Petrie’s strong focus on the heads as racial ‘types’ has led to limitations in the use of these heads in research about Egyptian antiquity, and it is no longer possible to ascertain which dates these statues derive from (Appelbaum et al. 2021, pp.13). As a consequence of Petrie’s emphasis on racist ‘typing’, the original context of the object has been erased. Petrie believed that the collection of heads were created as documentation of foreigners living in Memphis at the time (Challis, 2013, p.211). However, due to little research carried out by Petrie at the time of excavation it is now difficult for modern scholars to dispute this argument.
There is further disagreement on the provenance of these heads, with Petrie arguing that the collection of Memphis terracotta sculptures were made in the same period as a homogenous group, between the first period of Persian occupation in Egypt (535-405 BCE) and the mid- Ptolemaic period (around 200 BCE) (Petrie, 1909, pp.15-16). Meanwhile, Ashton argues that the objects were made by more than one collective group, using varied manufacturing techniques and in different time periods (Ashton, 2003, pp.195-6). Debbie Challis theorised, in a 2021 interview, that the head would have been hand sculpted due to the detailed features of the face (Challis, 2021).
UC33278 is reflective of Petrie’s contributions towards race science and his belief in racial ‘typing’. His theories within ‘race archaeology’ and the ability to read the face to understand the race of an individual are representative in the narrow contextual research conducted on the object (Challis, 2013). There is a strong correlation between the influence of the study of eugenics at the time of this object’s excavation and its loss of context and provenance. This artefact is a good example of how scientific racism influenced biased and controversial reasoning within archaeology. Whilst the original context of the object is lost, the object can instead be used to narrate the influence that the study of eugenics had on Petrie’s work and his interpretation of museum collections.
By Elisabeth Few
Ashton, Sally-Ann. 2003. Foreigners at Memphis? Petrie’s Racial Types, in Tait, John. (ed.) ‘Never Had the Like Occurred’: Egypt’s view of its past. London: UCL Press. 187–196.
Ashton, Sally-Ann. 2016. Petrie’s Ptolemaic and Roman Memphis. New York: Routledge.
Appelbaum, Vix., Bird-Lima, Rebecca., Birden, Georgina., and Vardavoulia, Konstantina. 2021. Egyptology Final Report. UCL internal report [Unpublished].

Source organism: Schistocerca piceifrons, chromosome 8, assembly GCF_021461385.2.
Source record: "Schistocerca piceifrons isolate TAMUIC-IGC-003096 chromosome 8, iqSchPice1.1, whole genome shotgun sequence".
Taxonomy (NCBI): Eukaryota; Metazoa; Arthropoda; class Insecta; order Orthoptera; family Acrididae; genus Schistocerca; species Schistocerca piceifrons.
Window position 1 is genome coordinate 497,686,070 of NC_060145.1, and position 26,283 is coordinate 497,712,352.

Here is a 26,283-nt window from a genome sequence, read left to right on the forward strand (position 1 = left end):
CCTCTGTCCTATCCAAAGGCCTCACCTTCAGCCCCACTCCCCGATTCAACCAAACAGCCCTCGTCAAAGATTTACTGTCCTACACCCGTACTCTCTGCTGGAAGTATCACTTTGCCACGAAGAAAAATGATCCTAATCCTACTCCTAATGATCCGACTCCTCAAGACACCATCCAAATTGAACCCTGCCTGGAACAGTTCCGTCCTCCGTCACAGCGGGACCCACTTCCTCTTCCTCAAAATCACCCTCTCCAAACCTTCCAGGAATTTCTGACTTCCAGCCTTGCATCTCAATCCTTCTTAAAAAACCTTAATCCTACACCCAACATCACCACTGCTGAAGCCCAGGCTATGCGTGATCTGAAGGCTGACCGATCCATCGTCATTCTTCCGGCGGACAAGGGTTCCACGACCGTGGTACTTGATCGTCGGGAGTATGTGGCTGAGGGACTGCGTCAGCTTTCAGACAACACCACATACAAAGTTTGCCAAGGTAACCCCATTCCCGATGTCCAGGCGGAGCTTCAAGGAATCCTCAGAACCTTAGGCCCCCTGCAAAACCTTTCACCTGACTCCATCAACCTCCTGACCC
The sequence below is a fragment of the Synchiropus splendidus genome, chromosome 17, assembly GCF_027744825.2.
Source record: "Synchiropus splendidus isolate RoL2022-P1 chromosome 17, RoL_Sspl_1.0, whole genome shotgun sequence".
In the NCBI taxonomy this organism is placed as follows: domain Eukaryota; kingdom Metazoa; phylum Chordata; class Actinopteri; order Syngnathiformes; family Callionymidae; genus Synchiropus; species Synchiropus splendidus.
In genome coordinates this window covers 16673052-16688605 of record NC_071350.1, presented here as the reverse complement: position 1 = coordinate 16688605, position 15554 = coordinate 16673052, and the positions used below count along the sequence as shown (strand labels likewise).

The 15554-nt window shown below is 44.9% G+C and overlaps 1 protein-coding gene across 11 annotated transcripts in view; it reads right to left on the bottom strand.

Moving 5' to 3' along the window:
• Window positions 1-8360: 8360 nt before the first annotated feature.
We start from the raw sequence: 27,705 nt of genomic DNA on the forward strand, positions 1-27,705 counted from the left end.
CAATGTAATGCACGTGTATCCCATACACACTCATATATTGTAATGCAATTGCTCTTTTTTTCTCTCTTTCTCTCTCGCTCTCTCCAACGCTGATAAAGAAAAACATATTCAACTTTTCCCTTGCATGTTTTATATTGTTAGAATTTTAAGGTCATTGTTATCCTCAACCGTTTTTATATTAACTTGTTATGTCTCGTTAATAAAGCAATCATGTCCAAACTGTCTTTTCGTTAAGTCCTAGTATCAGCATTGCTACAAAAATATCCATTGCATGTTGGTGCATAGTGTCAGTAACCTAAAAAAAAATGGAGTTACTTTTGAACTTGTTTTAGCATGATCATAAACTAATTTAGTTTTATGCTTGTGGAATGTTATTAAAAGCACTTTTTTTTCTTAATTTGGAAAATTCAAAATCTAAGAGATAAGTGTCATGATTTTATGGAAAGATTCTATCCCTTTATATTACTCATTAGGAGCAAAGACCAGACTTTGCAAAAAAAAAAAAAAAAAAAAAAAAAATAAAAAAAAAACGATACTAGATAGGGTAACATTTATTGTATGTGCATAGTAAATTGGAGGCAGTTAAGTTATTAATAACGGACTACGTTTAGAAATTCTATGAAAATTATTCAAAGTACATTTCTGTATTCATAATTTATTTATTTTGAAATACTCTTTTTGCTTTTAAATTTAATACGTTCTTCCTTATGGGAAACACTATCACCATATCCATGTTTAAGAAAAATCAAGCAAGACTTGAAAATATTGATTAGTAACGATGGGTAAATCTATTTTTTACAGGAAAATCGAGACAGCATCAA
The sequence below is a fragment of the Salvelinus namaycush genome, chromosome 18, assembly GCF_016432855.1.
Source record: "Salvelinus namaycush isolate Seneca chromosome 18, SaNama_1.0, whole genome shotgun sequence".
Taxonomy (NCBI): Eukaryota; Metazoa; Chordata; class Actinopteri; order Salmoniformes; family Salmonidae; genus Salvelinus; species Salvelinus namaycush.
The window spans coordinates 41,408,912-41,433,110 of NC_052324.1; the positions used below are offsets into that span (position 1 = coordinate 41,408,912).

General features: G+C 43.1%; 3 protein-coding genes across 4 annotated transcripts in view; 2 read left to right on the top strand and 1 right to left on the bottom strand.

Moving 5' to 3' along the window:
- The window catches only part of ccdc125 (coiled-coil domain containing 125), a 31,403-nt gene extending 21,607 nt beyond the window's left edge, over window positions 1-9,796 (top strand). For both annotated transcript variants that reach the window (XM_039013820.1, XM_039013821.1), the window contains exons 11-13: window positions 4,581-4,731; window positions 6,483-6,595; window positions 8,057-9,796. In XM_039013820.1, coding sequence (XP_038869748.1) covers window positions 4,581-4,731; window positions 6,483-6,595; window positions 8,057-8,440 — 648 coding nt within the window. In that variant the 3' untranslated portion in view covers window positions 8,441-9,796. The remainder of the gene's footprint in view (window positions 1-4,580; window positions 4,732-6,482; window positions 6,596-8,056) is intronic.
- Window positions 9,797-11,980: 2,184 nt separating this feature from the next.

Challis, Debbie. 2013. The Archaeology of Race. London: Bloomsbury Academic.
Challis, Debbie. 2015. The Petrie Museum of 'Race' Archaeology? Think Pieces: A Journal of the Joint Faculty Institute of Graduate Studies 1 (0): 34-43. Available at:
Challis, Debbie. 2016. Skull Triangles: Flinders Petrie, Race Theory and Biometrics. Bulletin of the History of Archaeology 26(1): 1 –8. DOI: 10.5334/bha-556
Challis, Debbie. 2021. Research interview with Museum Studies Students. 18 February. [Unpublished].
Petrie Museum. 2021. Figurines: UC33278. Available at: https://petriecat.museums.ucl.ac.uk/detail.aspx#
Petrie, Flinders. 1906. Migrations: The Huxley Lecture of 1906. London: Anthropological Institute of Great Britain and Ireland.
Petrie, Flinders. 1909. Memphis I. London: School of Archaeology in Egypt University College.
LDUEC-I.0035ACCESSION NUMBER: A unique identifier assigned to, and achieving initial control of, each acquisition. Assignment of accession numbers typically occurs at the point of accessioning or cataloging.
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LDUGC-040ACCESSION NUMBER: A unique identifier assigned to, and achieving initial control of, each acquisition. Assignment of accession numbers typically occurs at the point of accessioning or cataloging.
Hair Colour Gauge, UCL Science Collections (Galton Collection), 1905.
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LDUAC-UCL1623ACCESSION NUMBER: A unique identifier assigned to, and achieving initial control of, each acquisition. Assignment of accession numbers typically occurs at the point of accessioning or cataloging.
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LDUCZ-Z490ACCESSION NUMBER: A unique identifier assigned to, and achieving initial control of, each acquisition. Assignment of accession numbers typically occurs at the point of accessioning or cataloging.
Mounted Taxidermy Orangutan, Grant Museum of Zoology and Comparative Anatomy, 1917